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On April 23 of this year, our two co-authors were on opposite sides of the Atlantic reading the same news about a horrific incident in Toronto. 10 people were killed and another 16 injured by a man who chose to drive his van down a kilometer of sidewalk in the north end of the city. Today [October 23] marks the six-month anniversary of this senseless and tragic event.
Over the course of two posts, Alexandria and Allison will unpack some of the ideological parallels between incel groups, ideas put forward as gospel by complementarian authors, and toxic masculinity more broadly.
In part one, we will examine the notion of toxic masculinity and compare the ways that incel culture and complementarianism perpetuate themselves. In part two, we will turn our attention to the ideological and rhetorical parallels between these two groups.
A note: this post discusses violence against women.
Genteel toxicity is still toxic. It is perhaps all the more insidious because its mask of respectability hides its discursive damage. Like the white moderate bemoaned by Dr. King, the gentle toxicity of the complementarian worldview might pose as significant a hurdle to the well-being of our society as its more aggressive secular counterparts, like the incel movement. In some cases, these groups speak in one voice; in others, the complementarian expression of toxic masculinity is the incel movement’s gentler, less crude echo.
Christians who hold complementarian beliefs would certainly denounce the violent behavior of the Toronto van driver who was eventually arrested and charged with 10 counts of first-degree murder and 16 counts of attempted murder. Before committing his crime, he posted a message on his Facebook page indicating his actions were driven by misogyny. It also seems he targeted women as he set about his killing spree. As media reports about Men’s Rights Activists and “incels” made their rounds, this terrifying act brought viewpoints bred in some of the Internet’s darkest corners directly into the public eye. As we each took in some of the reporting on these movements, we saw many assumptions that were strikingly similar to what we have found in our separate research on complementarian theology. Regardless of complementarianism’s ostensible rejection of violence against women and extremist behavior, it embraces some of the key features of toxic masculinity that are also common to the misogyny that motivated the Toronto attacker.
A term developed in the social sciences in the 1980s (and having undergone renovation since), toxic masculinity can generally be understood as a “constellation of socially regressive male traits that serve to foster domination, the devaluation of women, homophobia, and wanton violence.” Toxic masculinity surfaces as a defense of (some) male individuals and hegemonic masculinity when an individual or group understands their identity or societal position to be under threat. Perceived threats can include the existence of gay people, the absence of sexual activity, independent women, social isolation, the legal system, and more. Within the constellation of toxic masculinity, the assumed boundaries of masculinity are aggressively policed. Challenges to male dominance are fought back against, both with words and with deeds.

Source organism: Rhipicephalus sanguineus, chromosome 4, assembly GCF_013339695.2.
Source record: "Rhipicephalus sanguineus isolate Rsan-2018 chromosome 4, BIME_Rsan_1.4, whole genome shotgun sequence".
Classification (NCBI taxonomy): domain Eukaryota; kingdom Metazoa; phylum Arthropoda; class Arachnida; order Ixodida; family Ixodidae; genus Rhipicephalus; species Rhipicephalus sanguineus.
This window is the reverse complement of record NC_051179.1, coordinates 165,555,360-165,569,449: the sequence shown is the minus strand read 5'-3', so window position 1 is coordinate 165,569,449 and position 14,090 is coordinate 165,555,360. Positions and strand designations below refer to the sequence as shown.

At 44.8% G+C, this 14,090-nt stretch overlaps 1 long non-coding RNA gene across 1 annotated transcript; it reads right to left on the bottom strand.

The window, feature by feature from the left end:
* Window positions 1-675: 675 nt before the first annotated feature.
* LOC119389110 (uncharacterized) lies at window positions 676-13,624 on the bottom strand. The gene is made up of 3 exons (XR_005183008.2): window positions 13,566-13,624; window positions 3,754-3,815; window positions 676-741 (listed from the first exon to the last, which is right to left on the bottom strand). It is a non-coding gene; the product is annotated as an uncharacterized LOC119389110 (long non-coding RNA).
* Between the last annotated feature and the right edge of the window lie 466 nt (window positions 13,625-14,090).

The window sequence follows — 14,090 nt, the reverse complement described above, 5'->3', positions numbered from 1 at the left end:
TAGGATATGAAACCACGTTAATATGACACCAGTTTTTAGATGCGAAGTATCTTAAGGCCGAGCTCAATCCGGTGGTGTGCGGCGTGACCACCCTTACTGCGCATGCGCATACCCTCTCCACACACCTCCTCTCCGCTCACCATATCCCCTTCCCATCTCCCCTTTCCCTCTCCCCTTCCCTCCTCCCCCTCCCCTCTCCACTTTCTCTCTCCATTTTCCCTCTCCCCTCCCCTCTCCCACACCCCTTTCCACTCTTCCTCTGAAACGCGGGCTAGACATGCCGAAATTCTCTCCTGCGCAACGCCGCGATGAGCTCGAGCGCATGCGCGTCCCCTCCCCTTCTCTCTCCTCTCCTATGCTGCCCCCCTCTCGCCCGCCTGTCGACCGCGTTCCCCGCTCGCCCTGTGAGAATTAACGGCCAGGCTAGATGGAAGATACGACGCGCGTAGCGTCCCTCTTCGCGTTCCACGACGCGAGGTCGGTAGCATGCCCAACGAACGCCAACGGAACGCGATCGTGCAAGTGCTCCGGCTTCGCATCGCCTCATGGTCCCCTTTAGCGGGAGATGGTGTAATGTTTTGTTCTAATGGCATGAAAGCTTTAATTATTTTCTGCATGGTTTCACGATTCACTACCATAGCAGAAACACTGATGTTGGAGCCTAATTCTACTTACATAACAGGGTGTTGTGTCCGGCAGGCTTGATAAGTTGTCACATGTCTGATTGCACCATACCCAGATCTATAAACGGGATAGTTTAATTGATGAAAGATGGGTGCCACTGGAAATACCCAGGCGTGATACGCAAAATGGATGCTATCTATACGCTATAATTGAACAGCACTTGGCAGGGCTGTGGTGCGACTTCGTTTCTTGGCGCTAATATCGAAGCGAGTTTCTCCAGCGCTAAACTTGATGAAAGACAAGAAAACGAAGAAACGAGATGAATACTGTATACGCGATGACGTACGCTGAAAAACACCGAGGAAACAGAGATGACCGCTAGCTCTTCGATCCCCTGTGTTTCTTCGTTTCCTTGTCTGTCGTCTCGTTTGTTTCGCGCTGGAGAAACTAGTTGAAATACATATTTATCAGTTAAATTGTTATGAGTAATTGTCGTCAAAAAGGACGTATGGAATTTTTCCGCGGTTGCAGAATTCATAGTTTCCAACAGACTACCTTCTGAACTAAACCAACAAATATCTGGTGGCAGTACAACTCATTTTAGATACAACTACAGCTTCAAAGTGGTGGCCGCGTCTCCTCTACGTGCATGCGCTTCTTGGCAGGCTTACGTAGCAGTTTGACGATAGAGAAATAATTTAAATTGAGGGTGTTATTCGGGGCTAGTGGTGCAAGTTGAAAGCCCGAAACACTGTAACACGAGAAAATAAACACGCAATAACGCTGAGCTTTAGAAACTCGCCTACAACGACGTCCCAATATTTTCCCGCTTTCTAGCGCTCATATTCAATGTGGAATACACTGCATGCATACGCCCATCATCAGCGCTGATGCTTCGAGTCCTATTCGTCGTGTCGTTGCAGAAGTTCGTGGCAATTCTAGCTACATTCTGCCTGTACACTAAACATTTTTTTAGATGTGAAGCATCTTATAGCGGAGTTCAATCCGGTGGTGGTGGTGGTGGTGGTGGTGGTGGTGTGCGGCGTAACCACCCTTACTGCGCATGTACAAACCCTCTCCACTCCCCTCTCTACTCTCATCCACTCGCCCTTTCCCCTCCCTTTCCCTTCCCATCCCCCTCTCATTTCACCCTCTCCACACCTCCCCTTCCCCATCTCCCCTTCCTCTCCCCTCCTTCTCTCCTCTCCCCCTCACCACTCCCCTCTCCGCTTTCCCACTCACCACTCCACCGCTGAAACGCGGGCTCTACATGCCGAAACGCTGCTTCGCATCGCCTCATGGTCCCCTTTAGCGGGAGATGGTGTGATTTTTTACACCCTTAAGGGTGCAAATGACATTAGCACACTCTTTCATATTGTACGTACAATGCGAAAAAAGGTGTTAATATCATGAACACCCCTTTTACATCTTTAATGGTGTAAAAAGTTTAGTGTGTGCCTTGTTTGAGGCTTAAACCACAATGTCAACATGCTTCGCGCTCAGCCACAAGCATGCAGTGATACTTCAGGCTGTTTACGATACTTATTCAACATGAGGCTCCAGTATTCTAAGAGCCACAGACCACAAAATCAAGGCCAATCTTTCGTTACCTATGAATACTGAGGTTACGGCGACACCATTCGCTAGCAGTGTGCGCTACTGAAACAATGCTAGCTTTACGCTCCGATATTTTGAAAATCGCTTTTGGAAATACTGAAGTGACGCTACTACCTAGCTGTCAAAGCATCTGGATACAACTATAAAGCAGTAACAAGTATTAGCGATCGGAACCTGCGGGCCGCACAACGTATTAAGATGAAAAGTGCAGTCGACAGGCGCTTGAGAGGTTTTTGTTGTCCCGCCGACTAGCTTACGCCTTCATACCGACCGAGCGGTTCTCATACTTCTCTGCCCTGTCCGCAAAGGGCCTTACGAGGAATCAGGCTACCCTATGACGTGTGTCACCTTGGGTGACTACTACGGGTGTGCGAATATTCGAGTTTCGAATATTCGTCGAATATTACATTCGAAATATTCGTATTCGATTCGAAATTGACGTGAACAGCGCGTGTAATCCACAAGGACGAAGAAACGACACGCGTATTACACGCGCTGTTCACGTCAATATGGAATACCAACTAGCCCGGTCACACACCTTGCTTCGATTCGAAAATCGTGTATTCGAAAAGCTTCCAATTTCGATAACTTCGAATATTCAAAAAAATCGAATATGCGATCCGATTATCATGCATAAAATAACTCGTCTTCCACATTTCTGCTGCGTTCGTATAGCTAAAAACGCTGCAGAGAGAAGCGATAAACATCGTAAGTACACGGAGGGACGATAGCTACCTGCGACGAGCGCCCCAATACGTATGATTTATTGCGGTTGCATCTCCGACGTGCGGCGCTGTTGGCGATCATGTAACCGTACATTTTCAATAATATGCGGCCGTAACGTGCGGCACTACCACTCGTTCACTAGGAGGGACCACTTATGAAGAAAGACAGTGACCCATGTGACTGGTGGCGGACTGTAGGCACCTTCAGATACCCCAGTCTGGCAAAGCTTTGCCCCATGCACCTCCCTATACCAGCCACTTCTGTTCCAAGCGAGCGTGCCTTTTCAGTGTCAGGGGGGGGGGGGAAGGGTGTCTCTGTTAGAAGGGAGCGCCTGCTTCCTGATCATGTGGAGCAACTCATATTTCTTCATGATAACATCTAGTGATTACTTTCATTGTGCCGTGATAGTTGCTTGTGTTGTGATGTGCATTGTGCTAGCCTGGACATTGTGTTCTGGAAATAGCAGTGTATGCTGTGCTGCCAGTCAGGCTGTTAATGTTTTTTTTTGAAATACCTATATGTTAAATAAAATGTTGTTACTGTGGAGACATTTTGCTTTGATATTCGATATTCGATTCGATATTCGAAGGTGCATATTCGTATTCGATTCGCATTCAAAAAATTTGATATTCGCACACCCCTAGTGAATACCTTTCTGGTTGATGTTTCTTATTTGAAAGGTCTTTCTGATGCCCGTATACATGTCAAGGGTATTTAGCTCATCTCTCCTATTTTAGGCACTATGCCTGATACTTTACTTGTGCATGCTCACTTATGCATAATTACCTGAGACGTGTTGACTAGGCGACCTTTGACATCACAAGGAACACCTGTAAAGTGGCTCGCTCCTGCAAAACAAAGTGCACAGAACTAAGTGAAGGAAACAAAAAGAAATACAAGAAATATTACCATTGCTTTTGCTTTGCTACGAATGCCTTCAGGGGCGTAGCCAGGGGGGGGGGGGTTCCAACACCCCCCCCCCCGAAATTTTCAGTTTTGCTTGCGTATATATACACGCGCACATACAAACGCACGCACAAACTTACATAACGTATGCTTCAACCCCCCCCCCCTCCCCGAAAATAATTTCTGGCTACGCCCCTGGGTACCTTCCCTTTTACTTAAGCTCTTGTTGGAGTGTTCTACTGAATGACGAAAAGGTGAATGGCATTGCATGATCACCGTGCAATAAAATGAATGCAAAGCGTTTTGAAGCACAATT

There is a strong argument that toxic notions about masculinity are at play in acts violence (such as the Toronto van attack), when women are killed by their male partners, or in horrific mass shootings. These incidents spark a near-liturgical response in North American culture, as various officials and pundits often denounce such tragedy or terrorism but fail to address the root causes of widespread societal lament. “When people jump to blame mental illness instead of misogyny for this demonstrable pattern [of men committing acts of mass violence],” writes Aditi Natasha Kini, “they underestimate/undercut the violence of misogyny and undermine the safety of women. There is no diagnosis that all mass shooters share. Sexual entitlement is not in the DSM—but it’s chock full in unchecked online communities [where incels gather and share].”
In an ironic foil to Betty Freidan’s “the problem that has no name,” toxic masculinity presents a scenario where we have a problem that has a name but one we seem afraid to speak. Coverage and analysis of the Toronto van attack seems to have broken some of the seal on the gendered elements of these events. Reporters have shown the links between participation in online misogynist groups and committing misogynist-motivated acts of violence. These groups create a narrative that suggests the mainstream way of seeing things is wrong and that a better way is possible when one views the world through the lenses they provide. These groups cast men and manhood as embattled and provide red pill solutions to their perceived problems.
Continue reading this article at Women in Theology.
See Part II here as well as our Incels: Ross Douthat and His Orthodox Fan Club Have It Wrong.
Alexandria Barbera holds an MTS from McMaster Divinity College in Hamilton ON. She is a regular contributor with Women in Theology and managing editor at The EcoTheo Review.
Allison Murray is a PhD Candidate in the History of Christianity at Emmanuel College in the University of Toronto. She is a regular contributor with Women in Theology and maintains connections to evangelical and Anabaptist communities.
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